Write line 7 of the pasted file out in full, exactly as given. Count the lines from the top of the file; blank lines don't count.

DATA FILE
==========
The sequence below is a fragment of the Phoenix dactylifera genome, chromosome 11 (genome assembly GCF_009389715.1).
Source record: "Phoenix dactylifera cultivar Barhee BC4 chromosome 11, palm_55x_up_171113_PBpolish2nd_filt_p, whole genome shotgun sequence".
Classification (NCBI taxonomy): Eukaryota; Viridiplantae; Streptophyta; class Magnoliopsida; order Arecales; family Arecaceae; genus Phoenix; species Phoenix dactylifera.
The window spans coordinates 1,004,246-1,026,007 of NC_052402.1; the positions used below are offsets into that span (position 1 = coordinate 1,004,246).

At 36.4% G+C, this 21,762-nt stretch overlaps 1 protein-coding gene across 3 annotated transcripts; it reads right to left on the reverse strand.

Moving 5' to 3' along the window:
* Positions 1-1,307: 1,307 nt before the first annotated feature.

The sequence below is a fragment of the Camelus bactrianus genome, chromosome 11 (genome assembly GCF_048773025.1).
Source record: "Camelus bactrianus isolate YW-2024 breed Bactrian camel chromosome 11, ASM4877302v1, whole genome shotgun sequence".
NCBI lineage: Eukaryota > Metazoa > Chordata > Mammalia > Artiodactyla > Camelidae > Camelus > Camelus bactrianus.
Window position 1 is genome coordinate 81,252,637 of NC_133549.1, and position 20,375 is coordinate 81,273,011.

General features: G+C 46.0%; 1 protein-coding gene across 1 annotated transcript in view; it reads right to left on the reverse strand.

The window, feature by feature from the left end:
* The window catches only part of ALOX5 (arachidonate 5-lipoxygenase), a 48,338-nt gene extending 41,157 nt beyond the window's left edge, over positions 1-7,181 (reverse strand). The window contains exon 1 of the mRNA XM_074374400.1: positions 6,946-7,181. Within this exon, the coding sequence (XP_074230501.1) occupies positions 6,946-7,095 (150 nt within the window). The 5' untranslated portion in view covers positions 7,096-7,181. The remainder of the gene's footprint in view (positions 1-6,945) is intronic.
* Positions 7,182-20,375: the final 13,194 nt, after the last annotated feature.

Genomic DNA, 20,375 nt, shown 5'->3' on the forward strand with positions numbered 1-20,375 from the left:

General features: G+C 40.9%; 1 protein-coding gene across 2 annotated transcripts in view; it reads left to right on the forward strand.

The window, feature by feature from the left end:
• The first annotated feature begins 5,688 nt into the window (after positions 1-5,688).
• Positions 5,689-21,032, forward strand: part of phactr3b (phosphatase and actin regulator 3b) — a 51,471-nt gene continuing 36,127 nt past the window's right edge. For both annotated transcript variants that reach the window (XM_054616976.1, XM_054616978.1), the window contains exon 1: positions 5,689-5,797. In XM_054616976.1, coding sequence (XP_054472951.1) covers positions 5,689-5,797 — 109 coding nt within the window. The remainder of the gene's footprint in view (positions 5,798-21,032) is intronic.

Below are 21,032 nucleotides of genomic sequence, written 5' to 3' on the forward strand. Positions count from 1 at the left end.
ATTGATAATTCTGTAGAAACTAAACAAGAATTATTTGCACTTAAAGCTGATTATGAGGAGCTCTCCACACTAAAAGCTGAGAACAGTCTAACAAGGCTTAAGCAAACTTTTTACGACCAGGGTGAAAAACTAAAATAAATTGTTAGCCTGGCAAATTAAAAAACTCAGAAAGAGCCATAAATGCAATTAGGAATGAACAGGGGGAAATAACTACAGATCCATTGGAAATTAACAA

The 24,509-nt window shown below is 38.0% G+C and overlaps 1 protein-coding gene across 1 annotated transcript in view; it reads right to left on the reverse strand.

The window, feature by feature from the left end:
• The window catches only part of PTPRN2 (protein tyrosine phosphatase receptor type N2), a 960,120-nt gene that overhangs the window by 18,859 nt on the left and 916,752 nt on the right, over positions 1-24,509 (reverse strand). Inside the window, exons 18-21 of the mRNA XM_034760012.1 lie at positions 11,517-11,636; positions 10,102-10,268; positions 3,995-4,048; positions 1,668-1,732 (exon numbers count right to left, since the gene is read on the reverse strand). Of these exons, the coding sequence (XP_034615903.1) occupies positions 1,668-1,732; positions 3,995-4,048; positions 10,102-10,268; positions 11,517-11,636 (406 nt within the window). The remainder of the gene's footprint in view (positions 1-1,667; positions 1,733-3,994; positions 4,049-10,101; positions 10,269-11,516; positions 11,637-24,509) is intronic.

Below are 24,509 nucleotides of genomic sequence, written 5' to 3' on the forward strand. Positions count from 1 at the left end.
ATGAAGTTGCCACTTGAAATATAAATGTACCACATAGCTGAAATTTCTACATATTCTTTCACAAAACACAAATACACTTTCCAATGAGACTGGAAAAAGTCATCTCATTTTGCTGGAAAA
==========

* Positions 1-1,307: 1,307 nt before the first annotated feature.